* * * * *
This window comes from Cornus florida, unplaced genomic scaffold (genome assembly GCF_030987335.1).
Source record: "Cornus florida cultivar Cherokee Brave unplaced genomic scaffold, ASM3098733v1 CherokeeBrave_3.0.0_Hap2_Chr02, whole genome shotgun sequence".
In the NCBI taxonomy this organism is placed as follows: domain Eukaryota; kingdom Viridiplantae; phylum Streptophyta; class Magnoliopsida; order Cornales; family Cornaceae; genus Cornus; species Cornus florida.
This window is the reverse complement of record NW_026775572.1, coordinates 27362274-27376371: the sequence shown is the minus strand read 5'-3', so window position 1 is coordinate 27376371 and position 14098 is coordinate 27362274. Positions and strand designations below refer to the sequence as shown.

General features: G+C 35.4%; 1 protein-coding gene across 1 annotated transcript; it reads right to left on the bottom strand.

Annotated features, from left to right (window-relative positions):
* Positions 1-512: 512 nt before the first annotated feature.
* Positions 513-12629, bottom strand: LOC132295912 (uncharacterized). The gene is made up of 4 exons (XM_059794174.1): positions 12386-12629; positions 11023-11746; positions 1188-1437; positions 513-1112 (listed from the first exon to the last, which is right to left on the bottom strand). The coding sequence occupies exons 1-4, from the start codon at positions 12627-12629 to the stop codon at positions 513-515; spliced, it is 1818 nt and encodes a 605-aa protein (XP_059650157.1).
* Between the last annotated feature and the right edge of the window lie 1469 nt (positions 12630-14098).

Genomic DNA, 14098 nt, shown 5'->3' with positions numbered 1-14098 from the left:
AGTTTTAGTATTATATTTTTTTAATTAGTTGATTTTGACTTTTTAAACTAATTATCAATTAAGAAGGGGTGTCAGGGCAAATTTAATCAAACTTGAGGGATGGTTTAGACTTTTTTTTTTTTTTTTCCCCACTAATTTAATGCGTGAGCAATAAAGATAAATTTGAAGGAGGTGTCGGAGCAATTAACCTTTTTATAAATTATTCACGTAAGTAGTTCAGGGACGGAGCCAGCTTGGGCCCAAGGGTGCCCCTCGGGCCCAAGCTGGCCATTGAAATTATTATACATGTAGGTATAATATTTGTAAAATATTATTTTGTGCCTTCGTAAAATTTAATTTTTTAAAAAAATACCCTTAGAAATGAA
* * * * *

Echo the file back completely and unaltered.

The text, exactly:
This window comes from Cornus florida, unplaced genomic scaffold (genome assembly GCF_030987335.1).
Source record: "Cornus florida cultivar Cherokee Brave unplaced genomic scaffold, ASM3098733v1 CherokeeBrave_3.0.0_Hap2_Chr02, whole genome shotgun sequence".
In the NCBI taxonomy this organism is placed as follows: domain Eukaryota; kingdom Viridiplantae; phylum Streptophyta; class Magnoliopsida; order Cornales; family Cornaceae; genus Cornus; species Cornus florida.
This window is the reverse complement of record NW_026775572.1, coordinates 27362274-27376371: the sequence shown is the minus strand read 5'-3', so window position 1 is coordinate 27376371 and position 14098 is coordinate 27362274. Positions and strand designations below refer to the sequence as shown.

General features: G+C 35.4%; 1 protein-coding gene across 1 annotated transcript; it reads right to left on the bottom strand.

Annotated features, from left to right (window-relative positions):
* Positions 1-512: 512 nt before the first annotated feature.
* Positions 513-12629, bottom strand: LOC132295912 (uncharacterized). The gene is made up of 4 exons (XM_059794174.1): positions 12386-12629; positions 11023-11746; positions 1188-1437; positions 513-1112 (listed from the first exon to the last, which is right to left on the bottom strand). The coding sequence occupies exons 1-4, from the start codon at positions 12627-12629 to the stop codon at positions 513-515; spliced, it is 1818 nt and encodes a 605-aa protein (XP_059650157.1).
* Between the last annotated feature and the right edge of the window lie 1469 nt (positions 12630-14098).

Genomic DNA, 14098 nt, shown 5'->3' with positions numbered 1-14098 from the left:
AGTTTTAGTATTATATTTTTTTAATTAGTTGATTTTGACTTTTTAAACTAATTATCAATTAAGAAGGGGTGTCAGGGCAAATTTAATCAAACTTGAGGGATGGTTTAGACTTTTTTTTTTTTTTTTCCCCACTAATTTAATGCGTGAGCAATAAAGATAAATTTGAAGGAGGTGTCGGAGCAATTAACCTTTTTATAAATTATTCACGTAAGTAGTTCAGGGACGGAGCCAGCTTGGGCCCAAGGGTGCCCCTCGGGCCCAAGCTGGCCATTGAAATTATTATACATGTAGGTATAATATTTGTAAAATATTATTTTGTGCCTTCGTAAAATTTAATTTTTTAAAAAAATACCCTTAGAAATGAA